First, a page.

Maggots

Discussion in 'Sheep' started by renee7, Jun 21, 2004.

  1. renee7

    renee7 Well-Known Member

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    Indiana
    I got my wethers, 10 of them, about a week ago. they are really small. they average about 20 lbs. 2 of them were runts, I was paying $1 a lb. So I took them. They wieghed about 17 lbs.

    I got the girl (19) that sold them to me, help me with some farm work, 2 or 3 days after I got the sheep. As soon as she saw them, she went to work on them.

    3 of them, had maggots, where she was docking their tails, and where they had been castrated.

    She took the water hose, on high stream, and washed the maggots out. What she couldn’t get out with the water, she picked out. Then we put Peroxide on them and colloidal silver.

    I remembered that when dad used to castrate pigs, he would use turpentine on them. So that evening, I went and got some turpentine. I could only catch one of them.

    The next day, Katy, (the girl helping me) said the we should get some scarlet oil. So I did. And we put it on them. Also, I got some liquid Vitamins.

    One liitle sheep died.

    This morning I went out and there was maggots real bead on one of them. I sprayed the Scarlet oil right on the maggots. And they just started rolling out.
    Then I washed them with the water hose. I think I got them all, I didn’t pick them out.
    And applied the Scarlet oil again.

    Also gave vitamins. To one.

    The Scarlet oil smells like turpentine to me.

    What else can I do?
     
  2. Maura

    Maura Well-Known Member Supporter

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    You need to put a fly repellant on them (is scarlet oil a fly repellant?) They may need some extra vitamin C. Dried cherries or cranberries would be good, you can just give them as treats throughout the day.

    I don't dock tails. My Black Welsh Mountain sheep are traditionally not docked and I haven't had any problems, but they have dense short coats. This year we had a wool lamb, which has not been docked. I checked her the other day and there are no problems under the tail (though I plan on shearing some on the crutch the next time I catch her, just to be safe). On the underside of a sheep's tail, no wool grows until about 2/3 down. If you are raising these sheep to butcher, and especially if they are not a wool (long wool) type, you probably don't need to have them docked. When you do dock, keep the tail long, like only cut off half of the tail. If you do run into another problem, you would still have room to cut again.
     

  3. renee7

    renee7 Well-Known Member

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    Indiana
    Maura, she docked them some time ago. Some of the tails had fell off.
    They are part Katahdins. They have short hair.

    I don't know if scarlet oil is a fly repelant or not. but those maggots sure started rolling around when I put it on them. I was trying to avoid anything too poisen.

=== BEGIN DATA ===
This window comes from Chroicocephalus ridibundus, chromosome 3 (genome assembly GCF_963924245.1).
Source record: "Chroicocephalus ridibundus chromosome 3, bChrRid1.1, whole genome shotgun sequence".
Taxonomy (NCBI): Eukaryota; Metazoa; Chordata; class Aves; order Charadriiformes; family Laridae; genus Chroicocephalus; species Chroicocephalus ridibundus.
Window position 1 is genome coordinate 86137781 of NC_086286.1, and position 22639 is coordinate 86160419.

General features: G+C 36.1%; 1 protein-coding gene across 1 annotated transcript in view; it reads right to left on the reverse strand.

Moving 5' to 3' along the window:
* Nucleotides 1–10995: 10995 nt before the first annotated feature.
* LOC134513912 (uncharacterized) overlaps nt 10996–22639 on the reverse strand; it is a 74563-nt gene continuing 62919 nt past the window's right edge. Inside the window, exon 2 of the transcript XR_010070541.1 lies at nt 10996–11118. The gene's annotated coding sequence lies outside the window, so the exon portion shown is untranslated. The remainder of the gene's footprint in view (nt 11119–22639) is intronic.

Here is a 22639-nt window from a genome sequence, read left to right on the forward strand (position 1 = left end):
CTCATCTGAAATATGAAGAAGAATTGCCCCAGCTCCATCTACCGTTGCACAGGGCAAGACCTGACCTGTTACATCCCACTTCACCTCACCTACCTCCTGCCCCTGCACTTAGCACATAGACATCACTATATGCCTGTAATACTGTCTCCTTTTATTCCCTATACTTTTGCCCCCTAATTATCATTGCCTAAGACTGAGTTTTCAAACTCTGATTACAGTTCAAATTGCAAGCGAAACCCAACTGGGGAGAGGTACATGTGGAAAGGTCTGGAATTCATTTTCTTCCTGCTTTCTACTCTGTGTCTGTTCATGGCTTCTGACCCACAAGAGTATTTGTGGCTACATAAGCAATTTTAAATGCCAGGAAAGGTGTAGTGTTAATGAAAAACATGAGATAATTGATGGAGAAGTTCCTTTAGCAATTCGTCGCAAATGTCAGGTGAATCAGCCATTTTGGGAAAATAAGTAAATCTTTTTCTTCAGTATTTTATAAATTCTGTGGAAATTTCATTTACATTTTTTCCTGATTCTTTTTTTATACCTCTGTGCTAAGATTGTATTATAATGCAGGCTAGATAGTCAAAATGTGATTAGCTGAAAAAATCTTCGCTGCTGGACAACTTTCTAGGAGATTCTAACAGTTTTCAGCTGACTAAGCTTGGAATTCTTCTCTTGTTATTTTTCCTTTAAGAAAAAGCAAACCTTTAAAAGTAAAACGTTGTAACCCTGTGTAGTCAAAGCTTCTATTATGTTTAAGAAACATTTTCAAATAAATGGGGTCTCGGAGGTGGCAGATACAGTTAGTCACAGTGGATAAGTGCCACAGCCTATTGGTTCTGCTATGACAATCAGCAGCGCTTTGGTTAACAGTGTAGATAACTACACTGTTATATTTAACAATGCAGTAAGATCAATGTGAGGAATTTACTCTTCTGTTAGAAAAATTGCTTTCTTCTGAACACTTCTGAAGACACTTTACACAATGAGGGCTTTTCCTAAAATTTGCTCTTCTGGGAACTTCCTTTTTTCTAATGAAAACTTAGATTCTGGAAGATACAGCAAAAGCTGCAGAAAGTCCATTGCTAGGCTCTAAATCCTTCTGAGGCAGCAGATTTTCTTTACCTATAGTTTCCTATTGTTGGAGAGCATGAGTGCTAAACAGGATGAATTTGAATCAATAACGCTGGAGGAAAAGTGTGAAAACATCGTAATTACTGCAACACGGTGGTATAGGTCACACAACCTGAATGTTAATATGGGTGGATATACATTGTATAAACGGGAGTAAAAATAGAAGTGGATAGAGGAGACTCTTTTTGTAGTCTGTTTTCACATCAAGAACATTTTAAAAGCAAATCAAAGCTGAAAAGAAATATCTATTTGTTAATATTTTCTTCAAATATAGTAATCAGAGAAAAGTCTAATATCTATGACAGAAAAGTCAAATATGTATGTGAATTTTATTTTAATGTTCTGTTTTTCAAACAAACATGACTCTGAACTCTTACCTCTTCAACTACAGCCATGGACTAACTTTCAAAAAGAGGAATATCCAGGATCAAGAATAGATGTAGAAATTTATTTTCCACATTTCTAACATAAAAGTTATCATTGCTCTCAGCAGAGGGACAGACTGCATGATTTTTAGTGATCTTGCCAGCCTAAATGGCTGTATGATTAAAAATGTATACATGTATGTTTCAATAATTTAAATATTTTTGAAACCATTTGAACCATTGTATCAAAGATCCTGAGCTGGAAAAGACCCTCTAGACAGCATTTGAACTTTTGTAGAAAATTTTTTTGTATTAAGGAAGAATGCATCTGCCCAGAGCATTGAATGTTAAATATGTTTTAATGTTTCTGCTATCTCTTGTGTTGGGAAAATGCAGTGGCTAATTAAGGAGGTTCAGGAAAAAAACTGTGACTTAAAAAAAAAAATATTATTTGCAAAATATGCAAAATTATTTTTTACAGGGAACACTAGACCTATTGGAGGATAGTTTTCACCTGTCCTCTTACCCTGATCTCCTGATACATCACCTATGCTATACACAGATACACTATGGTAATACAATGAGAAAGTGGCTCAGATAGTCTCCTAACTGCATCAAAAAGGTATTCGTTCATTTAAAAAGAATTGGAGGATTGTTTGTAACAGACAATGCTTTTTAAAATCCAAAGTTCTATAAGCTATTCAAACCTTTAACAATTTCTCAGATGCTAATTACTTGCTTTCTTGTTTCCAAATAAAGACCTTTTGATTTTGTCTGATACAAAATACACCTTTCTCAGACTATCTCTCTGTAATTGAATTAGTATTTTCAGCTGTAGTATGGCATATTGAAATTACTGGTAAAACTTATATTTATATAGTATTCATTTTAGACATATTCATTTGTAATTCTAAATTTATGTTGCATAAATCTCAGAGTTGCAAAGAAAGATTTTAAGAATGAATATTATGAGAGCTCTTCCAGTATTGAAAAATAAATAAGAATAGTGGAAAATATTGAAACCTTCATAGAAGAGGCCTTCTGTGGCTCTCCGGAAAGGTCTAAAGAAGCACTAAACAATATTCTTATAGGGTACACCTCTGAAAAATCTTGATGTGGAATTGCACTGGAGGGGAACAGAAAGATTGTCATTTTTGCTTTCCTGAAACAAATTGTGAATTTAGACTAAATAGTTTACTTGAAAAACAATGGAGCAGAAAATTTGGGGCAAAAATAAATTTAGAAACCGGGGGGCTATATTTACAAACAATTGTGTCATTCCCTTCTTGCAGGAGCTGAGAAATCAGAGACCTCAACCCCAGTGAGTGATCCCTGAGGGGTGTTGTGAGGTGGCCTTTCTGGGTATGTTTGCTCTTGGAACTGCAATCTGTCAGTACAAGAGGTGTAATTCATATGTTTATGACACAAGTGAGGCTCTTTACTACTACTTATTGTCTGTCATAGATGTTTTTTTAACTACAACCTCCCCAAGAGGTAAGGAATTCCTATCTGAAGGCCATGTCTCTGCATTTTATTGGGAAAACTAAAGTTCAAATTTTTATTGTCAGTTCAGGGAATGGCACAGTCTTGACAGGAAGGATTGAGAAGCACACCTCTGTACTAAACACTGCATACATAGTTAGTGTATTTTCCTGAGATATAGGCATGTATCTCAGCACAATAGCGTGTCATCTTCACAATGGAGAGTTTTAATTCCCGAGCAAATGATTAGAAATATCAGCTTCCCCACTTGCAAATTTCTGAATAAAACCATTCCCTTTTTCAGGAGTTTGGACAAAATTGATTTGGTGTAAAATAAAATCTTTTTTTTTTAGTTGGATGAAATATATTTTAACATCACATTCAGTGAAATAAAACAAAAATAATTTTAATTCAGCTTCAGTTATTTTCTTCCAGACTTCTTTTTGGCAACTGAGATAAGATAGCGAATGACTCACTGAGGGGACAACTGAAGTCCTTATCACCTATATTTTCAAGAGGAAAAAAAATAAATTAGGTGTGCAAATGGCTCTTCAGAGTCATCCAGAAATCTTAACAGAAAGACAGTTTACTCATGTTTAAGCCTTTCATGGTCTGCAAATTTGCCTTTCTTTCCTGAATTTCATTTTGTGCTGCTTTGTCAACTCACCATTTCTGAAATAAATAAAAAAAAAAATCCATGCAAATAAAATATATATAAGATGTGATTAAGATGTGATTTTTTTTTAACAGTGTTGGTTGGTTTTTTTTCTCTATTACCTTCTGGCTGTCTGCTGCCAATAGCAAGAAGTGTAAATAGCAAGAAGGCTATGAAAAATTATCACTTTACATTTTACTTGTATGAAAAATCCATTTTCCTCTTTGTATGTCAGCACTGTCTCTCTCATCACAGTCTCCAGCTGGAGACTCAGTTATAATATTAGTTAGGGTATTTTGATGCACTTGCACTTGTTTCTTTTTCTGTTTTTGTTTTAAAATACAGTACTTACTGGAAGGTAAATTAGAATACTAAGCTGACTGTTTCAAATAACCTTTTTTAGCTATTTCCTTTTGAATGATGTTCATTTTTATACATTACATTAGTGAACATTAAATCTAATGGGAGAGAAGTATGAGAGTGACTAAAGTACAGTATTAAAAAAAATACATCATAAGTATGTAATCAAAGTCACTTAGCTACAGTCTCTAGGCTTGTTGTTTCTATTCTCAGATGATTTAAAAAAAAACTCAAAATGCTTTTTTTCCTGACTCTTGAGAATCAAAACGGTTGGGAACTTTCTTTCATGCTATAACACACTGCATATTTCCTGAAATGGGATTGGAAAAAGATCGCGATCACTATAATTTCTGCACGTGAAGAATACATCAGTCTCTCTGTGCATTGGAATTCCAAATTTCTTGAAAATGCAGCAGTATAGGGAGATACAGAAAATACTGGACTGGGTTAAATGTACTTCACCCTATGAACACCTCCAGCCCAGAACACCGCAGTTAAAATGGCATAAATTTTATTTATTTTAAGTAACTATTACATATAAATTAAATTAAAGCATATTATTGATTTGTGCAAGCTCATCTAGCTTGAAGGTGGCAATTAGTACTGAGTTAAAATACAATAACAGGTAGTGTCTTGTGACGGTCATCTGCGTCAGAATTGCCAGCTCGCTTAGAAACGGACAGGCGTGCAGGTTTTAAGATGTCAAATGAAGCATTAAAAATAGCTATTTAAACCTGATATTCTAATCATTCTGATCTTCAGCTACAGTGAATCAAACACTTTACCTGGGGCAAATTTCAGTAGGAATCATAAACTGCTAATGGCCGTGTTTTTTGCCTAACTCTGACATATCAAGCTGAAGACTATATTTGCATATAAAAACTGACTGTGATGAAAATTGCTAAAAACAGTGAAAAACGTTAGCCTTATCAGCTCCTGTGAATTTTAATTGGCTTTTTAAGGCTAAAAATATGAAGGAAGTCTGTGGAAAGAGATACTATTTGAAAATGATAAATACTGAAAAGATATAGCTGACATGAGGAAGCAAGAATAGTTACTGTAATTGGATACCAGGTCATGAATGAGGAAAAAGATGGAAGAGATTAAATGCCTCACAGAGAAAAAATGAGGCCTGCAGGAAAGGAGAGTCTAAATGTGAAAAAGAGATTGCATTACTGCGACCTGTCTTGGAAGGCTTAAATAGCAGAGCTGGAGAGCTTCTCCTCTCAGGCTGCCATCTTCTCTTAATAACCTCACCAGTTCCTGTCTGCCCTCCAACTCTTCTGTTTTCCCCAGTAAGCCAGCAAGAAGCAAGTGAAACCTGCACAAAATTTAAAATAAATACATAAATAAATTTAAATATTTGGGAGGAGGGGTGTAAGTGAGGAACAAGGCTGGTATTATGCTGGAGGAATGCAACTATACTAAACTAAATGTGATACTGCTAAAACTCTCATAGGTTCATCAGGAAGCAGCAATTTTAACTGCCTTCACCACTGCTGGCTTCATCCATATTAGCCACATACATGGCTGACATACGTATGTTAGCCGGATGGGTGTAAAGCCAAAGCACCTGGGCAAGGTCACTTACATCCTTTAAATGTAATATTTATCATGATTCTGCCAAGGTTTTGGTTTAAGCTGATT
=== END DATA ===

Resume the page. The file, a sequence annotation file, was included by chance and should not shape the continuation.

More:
I noticed, it has a smell of turpentine. Anyone here use turpentine.
     
  4. Taylor

    Taylor Well-Known Member

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    We don't have to dock tails anymore (Shetlands don't need it, they have tiny short pointed tails) but when we did, we had to check the lambs very often to avoid maggots. Be sure they aren't in a barn where the manure is wet and draws flies. Keep the wound cleaned out and use Wound-Kote (feed store, Rural King) spray to help it heal. Keep the area dry, and use a citronella-odor fly spray for horses (spray on the lambs around the tail area where it won't hurt them) to keep the flies away. If they die of maggots it's a lot more painful than a little chemical residue on their skin, and they can die a horrible death from maggots. We don't like to use poisons either but sometimes the lambs need aggressive intervention to save them. Try to keep them in a dry, well-ventilated and straw-bedded area to cut down on flies, or if they are outside keep them away from mudholes and low places. For summer fly control without using sprays and poisions, cut bunches of tansy and hang up in the barns - flies leave the premises. You have to replace with fresh tansy after a week or so, but tansy will grow like a weed and will multiply just like mint once it gets started.
    Hope your lambs improve, just keep a really close eye on them and don't be afraid to look really close at any areas of concern, maggots are good at hiding and causing damage before being detected, or sometimes the wound gets infected below the skin. Welcome to sheepraising! But the good times are worth it. :rolleyes:
     
  5. Ross

    Ross Moderator Staff Member Supporter

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    I use a spray called Boroform which is antiseptic and while not notably poisonous does have Choroform in it, which has the same effect as your Scarlet oil, (never heard of it) A good fly repelant and treat it like an open dirty wound (which it is )with daily or twice daily cleaning and I would use a once a day PenG shot as well. Maggots feed on bacteria they practically cultivate in the open wound so you have to remove the infection too.